Hiring Veterans with Disabilities

Advice on hiring veterans with disabilities

. . . that’s the title of an article written for us by HR professional Susan Sterritt and published in our bimonthly print magazine, Search & Employ. Susan is a learning and development consultant with Employers Resource Association in Cincinnati.  She is a certified Senior Professional in Human Resources, and she served for nine years in the United States Army Reserve.

The article takes the form of an interview, with Susan answering the following questions:

Why is it a good business practice to hire disabled veterans?

Who qualifies as a “disabled veteran”?
The Americans with Disabilities Act covers disabled employees. What other laws should we consider?

Am I allowed to ask special questions to determine whether a veteran has a service-connected disability?

Are we allowed to give preference to disabled veterans over other applicants?

Are there financial incentives to be gained by hiring a disabled veteran?

Can you list some websites so we can get started?

Here is the article in full:

Search & Employ: Why is it a good business practice to hire disabled veterans?

First, let me say that I strongly favor the hiring of veterans because I believe that is the “right” thing to do. But I can also share an extensive list of business reasons, starting with this one: Many critical skills have already been put to the test for you. 

Absent a dishonorable discharge, veterans have mastered self-discipline, a very important attribute for most civilian positions. Individuals do not survive in the military very long if they lack self-control, the ability to take directions and follow through on responsibilities in a timely fashion, and the skill to get along and work closely with others, often under conditions of extreme stress. Veterans have been willing to put themselves on the line for the good of others and the mission at hand.  Many have served in demanding leadership positions as well. A valuable bonus for the civilian world is that veterans are accustomed to arriving at a specified place on time, day after day, “ready to roll.”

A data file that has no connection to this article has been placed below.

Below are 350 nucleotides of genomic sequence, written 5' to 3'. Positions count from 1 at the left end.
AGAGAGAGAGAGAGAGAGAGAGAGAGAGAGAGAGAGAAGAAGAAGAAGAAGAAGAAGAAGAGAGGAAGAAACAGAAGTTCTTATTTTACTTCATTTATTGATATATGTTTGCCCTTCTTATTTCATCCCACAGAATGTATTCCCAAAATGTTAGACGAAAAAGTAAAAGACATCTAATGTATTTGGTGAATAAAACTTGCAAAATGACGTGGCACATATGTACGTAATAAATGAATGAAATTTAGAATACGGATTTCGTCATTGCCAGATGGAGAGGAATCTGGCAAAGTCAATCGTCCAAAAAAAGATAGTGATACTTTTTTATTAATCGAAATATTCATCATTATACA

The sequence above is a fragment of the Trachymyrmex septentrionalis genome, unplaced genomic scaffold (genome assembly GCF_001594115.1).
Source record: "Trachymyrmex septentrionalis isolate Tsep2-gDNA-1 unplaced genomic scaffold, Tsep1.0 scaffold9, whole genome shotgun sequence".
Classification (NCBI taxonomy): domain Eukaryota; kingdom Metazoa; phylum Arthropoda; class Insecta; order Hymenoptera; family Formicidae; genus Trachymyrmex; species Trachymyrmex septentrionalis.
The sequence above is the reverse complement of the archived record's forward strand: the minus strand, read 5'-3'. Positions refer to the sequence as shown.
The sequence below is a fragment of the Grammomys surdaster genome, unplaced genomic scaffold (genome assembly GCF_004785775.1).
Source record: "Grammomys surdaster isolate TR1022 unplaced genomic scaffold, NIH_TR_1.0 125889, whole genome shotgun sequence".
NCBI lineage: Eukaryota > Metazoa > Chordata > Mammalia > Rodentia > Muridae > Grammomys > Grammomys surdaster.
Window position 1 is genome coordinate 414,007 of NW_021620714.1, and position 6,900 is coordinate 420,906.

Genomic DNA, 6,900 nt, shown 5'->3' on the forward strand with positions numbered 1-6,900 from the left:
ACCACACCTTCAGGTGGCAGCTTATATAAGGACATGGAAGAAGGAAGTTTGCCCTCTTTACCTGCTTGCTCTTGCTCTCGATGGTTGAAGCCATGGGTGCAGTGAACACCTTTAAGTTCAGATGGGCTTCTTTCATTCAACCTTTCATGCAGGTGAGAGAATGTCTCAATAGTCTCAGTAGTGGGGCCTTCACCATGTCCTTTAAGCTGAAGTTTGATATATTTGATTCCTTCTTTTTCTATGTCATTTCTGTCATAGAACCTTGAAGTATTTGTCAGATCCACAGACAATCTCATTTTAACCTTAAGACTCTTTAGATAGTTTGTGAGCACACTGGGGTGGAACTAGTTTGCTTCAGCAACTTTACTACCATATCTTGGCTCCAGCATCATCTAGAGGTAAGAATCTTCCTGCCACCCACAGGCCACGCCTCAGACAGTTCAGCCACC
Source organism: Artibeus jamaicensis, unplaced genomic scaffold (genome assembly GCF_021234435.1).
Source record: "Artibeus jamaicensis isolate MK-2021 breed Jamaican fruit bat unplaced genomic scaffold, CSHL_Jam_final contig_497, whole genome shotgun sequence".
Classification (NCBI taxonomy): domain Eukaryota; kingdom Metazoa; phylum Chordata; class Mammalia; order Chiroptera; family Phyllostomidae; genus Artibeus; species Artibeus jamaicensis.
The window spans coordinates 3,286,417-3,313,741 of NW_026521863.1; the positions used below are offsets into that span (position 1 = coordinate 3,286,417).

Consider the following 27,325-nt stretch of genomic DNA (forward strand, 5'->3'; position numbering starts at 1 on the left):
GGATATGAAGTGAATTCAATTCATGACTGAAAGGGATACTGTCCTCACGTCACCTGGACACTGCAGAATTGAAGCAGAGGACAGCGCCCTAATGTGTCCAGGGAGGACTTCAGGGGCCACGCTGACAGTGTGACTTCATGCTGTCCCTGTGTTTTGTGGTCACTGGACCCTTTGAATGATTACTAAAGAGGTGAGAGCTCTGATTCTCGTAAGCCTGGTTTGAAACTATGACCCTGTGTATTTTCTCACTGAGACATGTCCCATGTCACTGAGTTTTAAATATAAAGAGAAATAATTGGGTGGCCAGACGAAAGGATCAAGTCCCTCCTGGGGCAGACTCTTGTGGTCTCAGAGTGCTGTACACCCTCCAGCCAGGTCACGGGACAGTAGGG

S&E: Who qualifies as a “disabled veteran”?

An individual who has served on active duty in the United States armed forces, was honorably discharged, and has a service-connected disability. The term also applies to individuals who receive compensation, disability retirement benefits, or a pension due to a public statute administered by the Department of Veterans Affairs or a military department. 

A word of caution: Do not confuse this definition of “disability” with the more detailed definition of an “individual with a disability” used in the ADA (Americans with Disabilities Act and the ADA Amendments Act). A veteran with a service-connected disability is not automatically protected by the provisions of the ADA.  However, many veterans who were wounded while on active duty meet both the definition of “disabled veteran” and the ADA’s definition of an “individual with a disability.”

S&E: The ADA covers disabled employees.  What other laws should we consider?

If the veteran was your employee previously, you will want to take a look at the Uniformed Services Employment and Reemployment Rights Act (USERRA). Provisions of USERRA cover re-employment rights and the requirement to allow the veteran to return to a situation s/he would have attained had s/he never left for military service.